Although this book is dedicated to the causes and devastating effects of wrongful convictions, I don’t want to leave you with the impression that wrongful convictions are the only problem with the criminal legal system. There’s a great deal wrong with our system beyond convicting the innocent. Our unending devotion to antiquated notions of punishment in the hands of bureaucratic government agencies, combined with overwhelming political influences, has left us with a system that is often both impractical and cruel. In the United States, decades of tough-on-crime policies have created the largest prison system in the world, disproportionally filled with people of color, that incarcerates a higher percentage of our population than any other country.

We must not only address the issues in this book that lead innocent people to prison, but also holistically examine the criminal legal system and ask hard questions. What behaviors should be criminalized to truly serve society? What processes and resources are needed to serve justice? What sentences and remedies are reasonable responses to criminal behavior? What type of correctional system will return a person back to society who is less likely to commit more crimes? It is only by answering these questions that we can create a system that is just.

The Reporters Inc. is pleased to present the following Q&A with Brooks, in anticipation of the April 2023 release of You Might Go to Prison, Even Though You’re Innocent. It should be required reading for every law enforcement officer, prosecutor, law student, judge, and, well, everyone—because, once again, no one is safe from being wrongfully convicted.

 

Justin Brooks with Guy Miles after his conviction was overturned in 2017. (Photo from Brooks’ new book.) 

 

The Reporters Inc.: First off, tell us about Justin Brooks, your background, your role with the California Innocence Project, and what the CIP does, for those who aren’t familiar.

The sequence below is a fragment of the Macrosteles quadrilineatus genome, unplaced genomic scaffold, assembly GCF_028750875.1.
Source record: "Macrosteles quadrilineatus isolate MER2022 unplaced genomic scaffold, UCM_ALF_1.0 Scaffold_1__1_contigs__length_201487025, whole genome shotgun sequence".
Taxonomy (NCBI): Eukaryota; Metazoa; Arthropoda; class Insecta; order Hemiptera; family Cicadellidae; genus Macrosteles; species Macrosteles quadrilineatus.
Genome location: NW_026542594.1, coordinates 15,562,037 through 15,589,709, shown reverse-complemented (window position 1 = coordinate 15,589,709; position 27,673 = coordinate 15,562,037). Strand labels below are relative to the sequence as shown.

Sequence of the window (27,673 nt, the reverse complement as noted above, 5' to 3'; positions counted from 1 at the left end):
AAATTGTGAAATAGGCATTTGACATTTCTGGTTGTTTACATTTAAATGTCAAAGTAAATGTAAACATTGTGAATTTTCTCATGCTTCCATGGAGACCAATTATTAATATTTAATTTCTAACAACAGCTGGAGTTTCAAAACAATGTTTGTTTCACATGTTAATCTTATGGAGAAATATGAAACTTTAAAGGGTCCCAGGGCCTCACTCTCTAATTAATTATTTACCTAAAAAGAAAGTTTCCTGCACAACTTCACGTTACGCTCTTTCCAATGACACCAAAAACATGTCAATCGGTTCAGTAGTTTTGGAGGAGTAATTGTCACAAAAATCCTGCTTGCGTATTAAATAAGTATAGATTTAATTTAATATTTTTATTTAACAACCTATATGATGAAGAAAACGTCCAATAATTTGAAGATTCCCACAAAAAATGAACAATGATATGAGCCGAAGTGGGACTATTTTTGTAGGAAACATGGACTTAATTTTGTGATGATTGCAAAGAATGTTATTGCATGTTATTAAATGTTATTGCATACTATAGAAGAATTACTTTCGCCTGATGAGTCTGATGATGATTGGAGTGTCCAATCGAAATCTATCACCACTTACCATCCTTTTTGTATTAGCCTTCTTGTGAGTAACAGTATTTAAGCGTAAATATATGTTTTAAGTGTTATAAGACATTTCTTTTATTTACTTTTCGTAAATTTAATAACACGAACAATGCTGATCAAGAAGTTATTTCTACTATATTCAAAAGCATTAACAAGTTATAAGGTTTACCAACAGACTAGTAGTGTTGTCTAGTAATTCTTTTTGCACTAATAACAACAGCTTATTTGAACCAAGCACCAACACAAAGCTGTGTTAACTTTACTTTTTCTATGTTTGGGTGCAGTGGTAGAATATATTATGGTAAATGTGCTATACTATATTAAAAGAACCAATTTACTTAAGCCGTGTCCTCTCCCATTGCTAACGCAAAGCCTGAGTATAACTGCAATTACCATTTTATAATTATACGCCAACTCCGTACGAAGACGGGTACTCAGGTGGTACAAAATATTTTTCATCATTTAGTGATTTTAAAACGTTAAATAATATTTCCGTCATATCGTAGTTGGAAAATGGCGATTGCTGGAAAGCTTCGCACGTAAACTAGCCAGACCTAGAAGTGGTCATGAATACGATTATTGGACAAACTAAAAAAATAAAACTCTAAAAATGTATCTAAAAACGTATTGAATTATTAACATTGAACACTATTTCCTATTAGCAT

Brooks: I was born in the Bronx. I have five brothers and one sister. My mother was a British schoolteacher, and my father was an Australian pro tennis player. I grew up in different places along the East coast and spent my high school years in Puerto Rico.

Living in Puerto Rico as a teenager shaped my vision of the world. I was exposed to real poverty for the first time. I was still in the United States, but within a completely different culture. I learned a great deal from people who didn’t look like me or come from my background. I still go there every year and teach a course on wrongful convictions at Interamerican Law School.

I went to college in Philadelphia and law school in Washington DC in the 1980s and practiced as a criminal defense attorney in DC, Michigan, and Chicago in the 1990s. In 1995, I took on the case of Marilyn Mulero, a woman who was sentenced to death even though there was strong evidence of her innocence. I worked on her case with law students at a law school where I was teaching, and her case inspired me to start the California Innocence Project in 1999.

CIP is an organization (based in San Diego) dedicated to freeing innocent people from prison.  Law students and lawyers work together to investigate and litigate cases of innocent people who have been wrongfully convicted with the goal of freeing them.

The Reporters Inc.: How many people has the CIP successfully helped since its creation? How many convictions have you had overtured, people released from prison, etc.? And how many have you tried to help but, in the end, your efforts weren’t enough?